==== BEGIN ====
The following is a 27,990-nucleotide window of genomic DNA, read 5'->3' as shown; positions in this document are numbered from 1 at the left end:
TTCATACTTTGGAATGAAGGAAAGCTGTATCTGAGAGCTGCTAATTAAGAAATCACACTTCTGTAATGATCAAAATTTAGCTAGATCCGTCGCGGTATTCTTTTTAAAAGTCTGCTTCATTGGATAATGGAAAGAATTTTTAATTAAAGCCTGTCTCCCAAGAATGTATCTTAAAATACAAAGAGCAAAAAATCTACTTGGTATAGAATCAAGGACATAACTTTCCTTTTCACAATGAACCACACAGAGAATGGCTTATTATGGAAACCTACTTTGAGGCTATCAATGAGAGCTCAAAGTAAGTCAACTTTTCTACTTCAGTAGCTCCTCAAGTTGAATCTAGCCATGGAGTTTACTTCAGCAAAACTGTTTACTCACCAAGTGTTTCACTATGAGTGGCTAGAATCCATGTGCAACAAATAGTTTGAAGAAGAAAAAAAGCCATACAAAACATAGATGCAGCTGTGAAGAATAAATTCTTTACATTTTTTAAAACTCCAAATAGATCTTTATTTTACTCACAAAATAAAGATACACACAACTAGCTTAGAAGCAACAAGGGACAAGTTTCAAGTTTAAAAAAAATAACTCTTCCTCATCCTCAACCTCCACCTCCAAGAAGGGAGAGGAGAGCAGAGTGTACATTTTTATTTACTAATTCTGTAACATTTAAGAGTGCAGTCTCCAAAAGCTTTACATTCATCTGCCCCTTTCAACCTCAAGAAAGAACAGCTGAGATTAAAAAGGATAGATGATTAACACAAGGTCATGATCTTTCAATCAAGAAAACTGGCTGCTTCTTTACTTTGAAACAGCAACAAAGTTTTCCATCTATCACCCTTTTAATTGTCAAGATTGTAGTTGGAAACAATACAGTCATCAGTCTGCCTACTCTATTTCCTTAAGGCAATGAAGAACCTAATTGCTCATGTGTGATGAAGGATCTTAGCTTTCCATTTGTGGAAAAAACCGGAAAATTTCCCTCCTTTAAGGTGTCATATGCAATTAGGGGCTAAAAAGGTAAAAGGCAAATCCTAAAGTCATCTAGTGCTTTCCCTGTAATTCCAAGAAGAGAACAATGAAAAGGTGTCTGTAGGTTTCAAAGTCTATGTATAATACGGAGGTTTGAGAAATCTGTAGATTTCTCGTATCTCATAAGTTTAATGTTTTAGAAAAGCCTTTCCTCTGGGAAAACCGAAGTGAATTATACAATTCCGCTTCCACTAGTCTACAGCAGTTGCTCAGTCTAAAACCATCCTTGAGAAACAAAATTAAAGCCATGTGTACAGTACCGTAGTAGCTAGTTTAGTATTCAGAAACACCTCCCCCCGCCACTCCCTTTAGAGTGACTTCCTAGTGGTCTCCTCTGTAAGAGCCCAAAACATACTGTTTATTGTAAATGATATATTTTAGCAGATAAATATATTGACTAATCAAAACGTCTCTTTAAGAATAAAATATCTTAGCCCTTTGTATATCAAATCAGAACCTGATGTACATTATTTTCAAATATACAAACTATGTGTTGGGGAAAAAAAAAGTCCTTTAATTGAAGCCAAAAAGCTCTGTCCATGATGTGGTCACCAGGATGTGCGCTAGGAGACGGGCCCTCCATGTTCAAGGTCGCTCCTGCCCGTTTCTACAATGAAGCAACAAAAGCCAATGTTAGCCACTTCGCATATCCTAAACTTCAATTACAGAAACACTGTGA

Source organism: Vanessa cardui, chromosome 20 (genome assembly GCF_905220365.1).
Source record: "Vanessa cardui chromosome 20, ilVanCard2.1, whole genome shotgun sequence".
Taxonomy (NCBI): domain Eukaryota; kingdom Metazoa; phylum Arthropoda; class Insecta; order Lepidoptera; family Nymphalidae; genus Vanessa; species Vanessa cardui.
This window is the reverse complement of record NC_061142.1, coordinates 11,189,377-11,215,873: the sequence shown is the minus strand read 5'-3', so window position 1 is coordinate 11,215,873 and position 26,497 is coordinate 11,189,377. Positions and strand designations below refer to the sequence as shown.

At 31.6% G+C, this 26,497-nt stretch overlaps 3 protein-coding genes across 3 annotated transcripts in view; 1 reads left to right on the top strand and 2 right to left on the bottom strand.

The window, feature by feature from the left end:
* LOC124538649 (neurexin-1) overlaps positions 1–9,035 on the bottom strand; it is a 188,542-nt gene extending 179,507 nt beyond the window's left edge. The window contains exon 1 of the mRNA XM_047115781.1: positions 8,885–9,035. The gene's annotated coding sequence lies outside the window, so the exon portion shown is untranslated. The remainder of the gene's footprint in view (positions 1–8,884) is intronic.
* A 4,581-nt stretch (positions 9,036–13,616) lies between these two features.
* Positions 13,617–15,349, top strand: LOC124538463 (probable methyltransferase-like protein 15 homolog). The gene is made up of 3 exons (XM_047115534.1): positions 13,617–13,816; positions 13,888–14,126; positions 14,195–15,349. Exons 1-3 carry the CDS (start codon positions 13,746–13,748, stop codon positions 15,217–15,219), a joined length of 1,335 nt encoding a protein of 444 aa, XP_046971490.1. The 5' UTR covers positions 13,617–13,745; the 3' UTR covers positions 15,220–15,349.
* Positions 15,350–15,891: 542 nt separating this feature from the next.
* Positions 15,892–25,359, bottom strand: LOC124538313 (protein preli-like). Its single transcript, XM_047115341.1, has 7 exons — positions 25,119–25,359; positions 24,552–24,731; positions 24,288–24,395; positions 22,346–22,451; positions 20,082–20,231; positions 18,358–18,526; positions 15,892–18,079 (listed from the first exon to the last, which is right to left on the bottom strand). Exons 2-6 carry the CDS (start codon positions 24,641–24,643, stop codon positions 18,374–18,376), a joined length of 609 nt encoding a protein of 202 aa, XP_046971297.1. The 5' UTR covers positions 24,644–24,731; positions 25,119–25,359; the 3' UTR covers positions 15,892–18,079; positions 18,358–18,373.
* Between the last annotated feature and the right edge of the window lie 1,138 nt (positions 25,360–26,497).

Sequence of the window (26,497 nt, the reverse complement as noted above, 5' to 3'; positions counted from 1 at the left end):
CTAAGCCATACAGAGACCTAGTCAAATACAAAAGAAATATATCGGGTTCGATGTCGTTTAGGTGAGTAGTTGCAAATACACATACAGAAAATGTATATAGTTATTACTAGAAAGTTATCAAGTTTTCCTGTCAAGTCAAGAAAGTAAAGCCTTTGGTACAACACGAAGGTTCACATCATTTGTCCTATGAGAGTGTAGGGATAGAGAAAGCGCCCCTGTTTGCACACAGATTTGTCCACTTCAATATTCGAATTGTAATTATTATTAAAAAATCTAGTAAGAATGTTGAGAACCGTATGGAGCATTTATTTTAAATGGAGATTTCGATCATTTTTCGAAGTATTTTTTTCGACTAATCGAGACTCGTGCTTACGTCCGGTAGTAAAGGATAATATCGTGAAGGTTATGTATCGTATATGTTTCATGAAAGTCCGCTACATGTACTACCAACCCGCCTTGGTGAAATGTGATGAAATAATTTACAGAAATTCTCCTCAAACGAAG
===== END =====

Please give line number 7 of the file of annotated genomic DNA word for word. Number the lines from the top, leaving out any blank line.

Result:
At 31.6% G+C, this 26,497-nt stretch overlaps 3 protein-coding genes across 3 annotated transcripts in view; 1 reads left to right on the top strand and 2 right to left on the bottom strand.